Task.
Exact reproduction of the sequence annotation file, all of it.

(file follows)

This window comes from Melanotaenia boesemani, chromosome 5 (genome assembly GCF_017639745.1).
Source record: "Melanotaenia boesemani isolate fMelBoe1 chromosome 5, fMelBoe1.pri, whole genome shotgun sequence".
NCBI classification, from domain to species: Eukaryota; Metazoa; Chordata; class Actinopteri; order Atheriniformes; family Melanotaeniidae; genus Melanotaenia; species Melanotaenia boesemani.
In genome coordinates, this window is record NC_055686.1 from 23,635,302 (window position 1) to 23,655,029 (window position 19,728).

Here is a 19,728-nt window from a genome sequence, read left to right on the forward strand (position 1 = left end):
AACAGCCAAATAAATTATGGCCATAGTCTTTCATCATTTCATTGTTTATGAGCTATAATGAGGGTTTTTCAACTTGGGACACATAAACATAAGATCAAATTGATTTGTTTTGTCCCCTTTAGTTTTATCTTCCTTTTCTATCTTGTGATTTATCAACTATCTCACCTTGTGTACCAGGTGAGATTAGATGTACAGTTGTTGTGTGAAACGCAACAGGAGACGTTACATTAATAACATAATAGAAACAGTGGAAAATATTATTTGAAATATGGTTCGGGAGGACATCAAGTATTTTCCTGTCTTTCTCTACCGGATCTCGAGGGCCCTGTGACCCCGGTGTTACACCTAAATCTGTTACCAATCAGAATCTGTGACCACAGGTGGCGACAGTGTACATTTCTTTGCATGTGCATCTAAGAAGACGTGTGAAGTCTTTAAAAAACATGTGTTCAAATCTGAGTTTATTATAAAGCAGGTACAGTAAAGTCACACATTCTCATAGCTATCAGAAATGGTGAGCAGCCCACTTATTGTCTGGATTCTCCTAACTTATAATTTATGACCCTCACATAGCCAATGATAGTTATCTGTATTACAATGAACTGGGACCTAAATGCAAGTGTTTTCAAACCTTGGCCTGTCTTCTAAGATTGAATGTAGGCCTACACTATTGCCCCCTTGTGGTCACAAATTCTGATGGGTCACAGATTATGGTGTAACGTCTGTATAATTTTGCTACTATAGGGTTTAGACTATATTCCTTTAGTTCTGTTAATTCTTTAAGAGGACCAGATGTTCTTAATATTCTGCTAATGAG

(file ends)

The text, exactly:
This window comes from Melanotaenia boesemani, chromosome 5 (genome assembly GCF_017639745.1).
Source record: "Melanotaenia boesemani isolate fMelBoe1 chromosome 5, fMelBoe1.pri, whole genome shotgun sequence".
NCBI classification, from domain to species: Eukaryota; Metazoa; Chordata; class Actinopteri; order Atheriniformes; family Melanotaeniidae; genus Melanotaenia; species Melanotaenia boesemani.
In genome coordinates, this window is record NC_055686.1 from 23,635,302 (window position 1) to 23,655,029 (window position 19,728).

Here is a 19,728-nt window from a genome sequence, read left to right on the forward strand (position 1 = left end):
AACAGCCAAATAAATTATGGCCATAGTCTTTCATCATTTCATTGTTTATGAGCTATAATGAGGGTTTTTCAACTTGGGACACATAAACATAAGATCAAATTGATTTGTTTTGTCCCCTTTAGTTTTATCTTCCTTTTCTATCTTGTGATTTATCAACTATCTCACCTTGTGTACCAGGTGAGATTAGATGTACAGTTGTTGTGTGAAACGCAACAGGAGACGTTACATTAATAACATAATAGAAACAGTGGAAAATATTATTTGAAATATGGTTCGGGAGGACATCAAGTATTTTCCTGTCTTTCTCTACCGGATCTCGAGGGCCCTGTGACCCCGGTGTTACACCTAAATCTGTTACCAATCAGAATCTGTGACCACAGGTGGCGACAGTGTACATTTCTTTGCATGTGCATCTAAGAAGACGTGTGAAGTCTTTAAAAAACATGTGTTCAAATCTGAGTTTATTATAAAGCAGGTACAGTAAAGTCACACATTCTCATAGCTATCAGAAATGGTGAGCAGCCCACTTATTGTCTGGATTCTCCTAACTTATAATTTATGACCCTCACATAGCCAATGATAGTTATCTGTATTACAATGAACTGGGACCTAAATGCAAGTGTTTTCAAACCTTGGCCTGTCTTCTAAGATTGAATGTAGGCCTACACTATTGCCCCCTTGTGGTCACAAATTCTGATGGGTCACAGATTATGGTGTAACGTCTGTATAATTTTGCTACTATAGGGTTTAGACTATATTCCTTTAGTTCTGTTAATTCTTTAAGAGGACCAGATGTTCTTAATATTCTGCTAATGAG